Hook Your Reader in the First Paragraph

A hook simply refers to a written line that raises your reader’s curiosity. The hook should stimulate the brain by raising an internal question. Your reader will want to know the answer; therefore he or she will keep reading. It is good to begin your first chapter with a hook. I discovered four types of beginning hooks: the statement, the question, promise of death or danger, and the shocker.

Statement Hook

Roena Wilde hated this house.
Martha Shields — The Blacksheep Prince’s Bride

On Sunday morning, something washed up on shore.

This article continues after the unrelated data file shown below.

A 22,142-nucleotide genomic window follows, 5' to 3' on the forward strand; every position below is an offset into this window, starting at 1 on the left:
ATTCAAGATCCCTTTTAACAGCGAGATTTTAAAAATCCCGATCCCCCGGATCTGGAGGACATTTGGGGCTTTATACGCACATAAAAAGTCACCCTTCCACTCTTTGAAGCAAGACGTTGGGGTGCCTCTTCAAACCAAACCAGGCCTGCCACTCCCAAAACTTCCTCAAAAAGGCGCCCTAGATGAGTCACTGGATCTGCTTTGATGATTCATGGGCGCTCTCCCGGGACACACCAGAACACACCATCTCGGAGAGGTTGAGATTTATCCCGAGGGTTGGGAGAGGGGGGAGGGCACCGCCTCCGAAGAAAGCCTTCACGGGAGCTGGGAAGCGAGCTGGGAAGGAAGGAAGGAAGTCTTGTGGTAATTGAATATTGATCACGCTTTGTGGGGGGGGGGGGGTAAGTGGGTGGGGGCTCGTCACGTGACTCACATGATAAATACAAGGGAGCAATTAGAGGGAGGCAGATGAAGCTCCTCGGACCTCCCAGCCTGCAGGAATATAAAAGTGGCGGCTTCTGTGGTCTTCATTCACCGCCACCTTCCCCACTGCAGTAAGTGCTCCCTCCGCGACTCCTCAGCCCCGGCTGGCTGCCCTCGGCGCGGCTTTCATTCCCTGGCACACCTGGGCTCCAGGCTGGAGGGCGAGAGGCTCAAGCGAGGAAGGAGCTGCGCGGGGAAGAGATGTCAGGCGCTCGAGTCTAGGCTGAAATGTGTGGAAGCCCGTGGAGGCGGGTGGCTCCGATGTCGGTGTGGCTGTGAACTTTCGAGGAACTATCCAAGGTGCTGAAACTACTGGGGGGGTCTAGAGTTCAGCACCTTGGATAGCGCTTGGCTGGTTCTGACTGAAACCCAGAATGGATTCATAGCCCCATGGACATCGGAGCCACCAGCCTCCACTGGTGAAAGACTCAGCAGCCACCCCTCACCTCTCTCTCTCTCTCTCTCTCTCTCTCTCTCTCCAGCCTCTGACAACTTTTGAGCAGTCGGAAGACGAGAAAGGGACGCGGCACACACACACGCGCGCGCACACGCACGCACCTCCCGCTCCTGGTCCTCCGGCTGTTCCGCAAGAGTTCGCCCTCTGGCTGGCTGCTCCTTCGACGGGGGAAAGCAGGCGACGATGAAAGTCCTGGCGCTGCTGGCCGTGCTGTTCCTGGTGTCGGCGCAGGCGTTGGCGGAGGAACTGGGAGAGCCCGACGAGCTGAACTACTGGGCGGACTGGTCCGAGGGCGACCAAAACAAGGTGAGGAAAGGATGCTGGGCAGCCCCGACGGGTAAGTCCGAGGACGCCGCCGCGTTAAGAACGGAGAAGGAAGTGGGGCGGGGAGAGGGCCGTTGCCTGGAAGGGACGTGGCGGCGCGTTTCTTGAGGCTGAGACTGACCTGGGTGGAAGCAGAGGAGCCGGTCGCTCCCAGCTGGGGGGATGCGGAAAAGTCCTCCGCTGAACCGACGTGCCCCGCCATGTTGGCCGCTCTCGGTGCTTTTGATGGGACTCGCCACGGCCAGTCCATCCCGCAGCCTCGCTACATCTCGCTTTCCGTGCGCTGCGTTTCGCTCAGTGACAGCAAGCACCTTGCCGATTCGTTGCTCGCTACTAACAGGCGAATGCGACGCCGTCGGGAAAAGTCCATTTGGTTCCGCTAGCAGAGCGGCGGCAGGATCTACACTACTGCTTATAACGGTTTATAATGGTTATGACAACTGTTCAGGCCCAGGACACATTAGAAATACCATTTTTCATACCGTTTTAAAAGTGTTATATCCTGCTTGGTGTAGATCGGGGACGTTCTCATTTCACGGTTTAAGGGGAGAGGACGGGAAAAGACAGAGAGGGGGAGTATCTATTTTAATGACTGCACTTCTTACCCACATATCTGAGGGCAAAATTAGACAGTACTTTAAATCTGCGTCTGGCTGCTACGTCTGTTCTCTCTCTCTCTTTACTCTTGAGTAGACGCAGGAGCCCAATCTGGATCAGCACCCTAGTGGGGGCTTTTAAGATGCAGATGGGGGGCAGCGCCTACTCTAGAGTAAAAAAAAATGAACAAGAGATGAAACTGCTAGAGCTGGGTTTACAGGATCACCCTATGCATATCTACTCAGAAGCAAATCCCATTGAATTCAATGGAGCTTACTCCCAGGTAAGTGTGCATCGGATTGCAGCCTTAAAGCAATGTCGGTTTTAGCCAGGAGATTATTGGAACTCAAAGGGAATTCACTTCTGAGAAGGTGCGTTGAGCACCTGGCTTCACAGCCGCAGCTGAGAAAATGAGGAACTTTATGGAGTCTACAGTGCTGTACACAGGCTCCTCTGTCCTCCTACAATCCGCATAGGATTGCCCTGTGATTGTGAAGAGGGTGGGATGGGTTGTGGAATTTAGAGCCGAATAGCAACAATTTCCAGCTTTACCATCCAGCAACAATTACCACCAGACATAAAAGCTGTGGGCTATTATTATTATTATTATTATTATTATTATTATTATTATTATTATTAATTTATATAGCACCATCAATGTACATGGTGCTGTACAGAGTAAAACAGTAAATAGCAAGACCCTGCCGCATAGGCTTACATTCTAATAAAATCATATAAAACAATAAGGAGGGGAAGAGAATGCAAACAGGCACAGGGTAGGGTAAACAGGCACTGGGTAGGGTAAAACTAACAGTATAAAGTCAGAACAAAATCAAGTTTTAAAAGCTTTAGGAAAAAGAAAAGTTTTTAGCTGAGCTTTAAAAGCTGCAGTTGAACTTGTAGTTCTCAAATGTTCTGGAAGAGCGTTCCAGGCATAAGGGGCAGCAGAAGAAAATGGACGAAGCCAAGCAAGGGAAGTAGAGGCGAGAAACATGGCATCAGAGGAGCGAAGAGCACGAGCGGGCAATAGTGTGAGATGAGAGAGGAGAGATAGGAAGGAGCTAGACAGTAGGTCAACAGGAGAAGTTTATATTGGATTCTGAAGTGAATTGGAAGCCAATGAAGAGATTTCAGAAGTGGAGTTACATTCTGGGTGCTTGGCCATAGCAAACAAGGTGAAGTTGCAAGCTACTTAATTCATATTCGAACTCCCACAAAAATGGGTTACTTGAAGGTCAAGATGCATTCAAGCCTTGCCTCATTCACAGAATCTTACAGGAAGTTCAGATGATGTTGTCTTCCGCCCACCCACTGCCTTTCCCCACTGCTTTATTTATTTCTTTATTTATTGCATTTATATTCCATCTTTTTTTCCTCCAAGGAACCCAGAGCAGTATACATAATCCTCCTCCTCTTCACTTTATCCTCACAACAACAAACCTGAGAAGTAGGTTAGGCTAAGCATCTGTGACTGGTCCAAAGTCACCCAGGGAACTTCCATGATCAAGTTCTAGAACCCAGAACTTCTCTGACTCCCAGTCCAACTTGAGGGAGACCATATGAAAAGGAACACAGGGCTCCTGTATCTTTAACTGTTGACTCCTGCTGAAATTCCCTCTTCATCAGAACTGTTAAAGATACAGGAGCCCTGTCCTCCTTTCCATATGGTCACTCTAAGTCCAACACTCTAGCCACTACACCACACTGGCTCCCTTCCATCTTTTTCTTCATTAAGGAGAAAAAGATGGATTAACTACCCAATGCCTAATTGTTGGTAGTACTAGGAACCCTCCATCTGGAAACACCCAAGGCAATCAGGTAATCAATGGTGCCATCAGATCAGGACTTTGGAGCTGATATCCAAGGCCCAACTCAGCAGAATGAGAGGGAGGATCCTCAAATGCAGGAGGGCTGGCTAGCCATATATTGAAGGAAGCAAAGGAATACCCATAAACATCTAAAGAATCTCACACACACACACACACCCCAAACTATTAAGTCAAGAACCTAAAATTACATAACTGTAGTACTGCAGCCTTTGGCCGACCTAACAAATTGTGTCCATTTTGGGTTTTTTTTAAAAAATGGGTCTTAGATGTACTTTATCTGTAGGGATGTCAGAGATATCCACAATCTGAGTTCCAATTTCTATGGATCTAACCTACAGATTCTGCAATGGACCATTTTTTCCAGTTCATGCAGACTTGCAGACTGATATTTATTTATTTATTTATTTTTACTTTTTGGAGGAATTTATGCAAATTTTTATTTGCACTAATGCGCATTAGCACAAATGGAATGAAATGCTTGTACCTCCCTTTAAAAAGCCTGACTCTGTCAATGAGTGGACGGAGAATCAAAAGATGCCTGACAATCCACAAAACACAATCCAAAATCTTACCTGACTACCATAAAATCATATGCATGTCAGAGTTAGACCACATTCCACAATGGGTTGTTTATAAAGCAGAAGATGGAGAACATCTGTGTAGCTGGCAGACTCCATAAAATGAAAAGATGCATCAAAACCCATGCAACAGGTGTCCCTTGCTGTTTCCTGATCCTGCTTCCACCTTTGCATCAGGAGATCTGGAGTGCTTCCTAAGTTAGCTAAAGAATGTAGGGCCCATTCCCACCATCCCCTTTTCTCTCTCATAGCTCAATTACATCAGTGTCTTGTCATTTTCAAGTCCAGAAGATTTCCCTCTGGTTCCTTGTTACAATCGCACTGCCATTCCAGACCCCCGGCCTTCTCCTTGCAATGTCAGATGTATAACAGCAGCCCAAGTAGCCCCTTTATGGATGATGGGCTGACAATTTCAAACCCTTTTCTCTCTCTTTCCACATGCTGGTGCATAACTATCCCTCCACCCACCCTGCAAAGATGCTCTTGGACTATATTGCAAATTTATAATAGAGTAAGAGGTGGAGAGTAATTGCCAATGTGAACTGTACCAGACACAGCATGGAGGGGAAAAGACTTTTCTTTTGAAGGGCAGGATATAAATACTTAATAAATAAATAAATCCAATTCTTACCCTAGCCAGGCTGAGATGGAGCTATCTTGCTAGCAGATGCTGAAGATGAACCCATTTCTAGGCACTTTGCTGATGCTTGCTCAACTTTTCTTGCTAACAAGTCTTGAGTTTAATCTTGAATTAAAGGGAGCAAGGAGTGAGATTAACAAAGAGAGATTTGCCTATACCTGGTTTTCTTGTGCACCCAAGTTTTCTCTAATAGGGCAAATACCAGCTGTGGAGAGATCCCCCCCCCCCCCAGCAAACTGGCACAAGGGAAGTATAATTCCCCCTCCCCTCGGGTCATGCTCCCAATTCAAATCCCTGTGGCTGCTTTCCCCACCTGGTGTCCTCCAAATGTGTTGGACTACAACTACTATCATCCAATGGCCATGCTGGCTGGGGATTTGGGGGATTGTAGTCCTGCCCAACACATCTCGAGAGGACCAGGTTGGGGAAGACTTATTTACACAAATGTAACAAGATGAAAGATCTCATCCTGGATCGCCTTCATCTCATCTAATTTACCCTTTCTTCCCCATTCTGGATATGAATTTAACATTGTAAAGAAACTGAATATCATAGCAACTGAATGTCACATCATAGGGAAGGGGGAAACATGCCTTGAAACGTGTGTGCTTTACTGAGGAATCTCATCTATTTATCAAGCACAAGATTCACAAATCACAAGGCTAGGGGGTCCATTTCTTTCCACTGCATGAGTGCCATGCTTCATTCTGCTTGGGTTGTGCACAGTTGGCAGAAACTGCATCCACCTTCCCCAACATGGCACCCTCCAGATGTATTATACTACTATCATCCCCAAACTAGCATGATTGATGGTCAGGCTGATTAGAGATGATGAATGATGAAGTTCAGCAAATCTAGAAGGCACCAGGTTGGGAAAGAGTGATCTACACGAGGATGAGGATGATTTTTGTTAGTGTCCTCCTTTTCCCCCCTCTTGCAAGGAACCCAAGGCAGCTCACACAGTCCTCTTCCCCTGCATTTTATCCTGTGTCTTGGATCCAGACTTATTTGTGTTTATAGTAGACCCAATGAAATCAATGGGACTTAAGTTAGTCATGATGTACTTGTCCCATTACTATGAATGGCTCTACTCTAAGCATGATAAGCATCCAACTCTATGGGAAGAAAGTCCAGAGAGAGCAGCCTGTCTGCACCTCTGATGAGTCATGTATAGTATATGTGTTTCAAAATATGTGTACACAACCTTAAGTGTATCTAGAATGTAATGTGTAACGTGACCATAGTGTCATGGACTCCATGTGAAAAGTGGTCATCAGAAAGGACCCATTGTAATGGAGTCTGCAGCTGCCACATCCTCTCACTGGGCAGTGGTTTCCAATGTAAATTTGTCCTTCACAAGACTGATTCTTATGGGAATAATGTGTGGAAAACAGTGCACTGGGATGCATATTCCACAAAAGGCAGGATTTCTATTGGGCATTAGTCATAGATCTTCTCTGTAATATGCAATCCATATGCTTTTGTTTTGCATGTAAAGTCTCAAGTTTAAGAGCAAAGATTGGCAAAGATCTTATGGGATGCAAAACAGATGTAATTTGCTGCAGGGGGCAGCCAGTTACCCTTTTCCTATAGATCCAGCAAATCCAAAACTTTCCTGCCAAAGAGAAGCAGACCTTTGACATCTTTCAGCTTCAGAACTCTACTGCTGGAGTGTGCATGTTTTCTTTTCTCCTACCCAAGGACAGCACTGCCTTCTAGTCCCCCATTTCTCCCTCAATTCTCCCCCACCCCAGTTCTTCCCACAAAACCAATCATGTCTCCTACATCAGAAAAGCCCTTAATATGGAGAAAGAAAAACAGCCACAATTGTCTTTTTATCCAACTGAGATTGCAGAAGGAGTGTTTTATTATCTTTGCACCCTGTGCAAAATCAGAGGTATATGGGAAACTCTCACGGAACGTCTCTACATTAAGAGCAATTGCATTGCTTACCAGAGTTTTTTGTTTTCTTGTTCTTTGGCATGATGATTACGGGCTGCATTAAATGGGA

Susan Wiggs — The Lighthouse

Question Hook

Where do you think you’re going?
Karen Robard — The Midnight Hour

Do you think it’s somewhat harsh?
Claire Delacroix — The Beauty

Threat of Death or Danger Hook

A women’s frantic scream threatened Luke Madden’s slumber.
Debbie Macomber — Sooner or Later

They found the body today.
Tami Hoag — Night Sins

The Shocker Hook

I don’t think the elephant will work.
Jane Krantz – Wildest Hearts

Daisy Devreaux had forgotten her bridegroom’s name.
Susan Elizabeth Phillips – Kiss an Angel

You don’t want your first line to be weighted down with too much information in a long never-ending sentence. If you use a hook, your reader will become involved quicker. Next month I’ll talk about ending your chapter with a hook.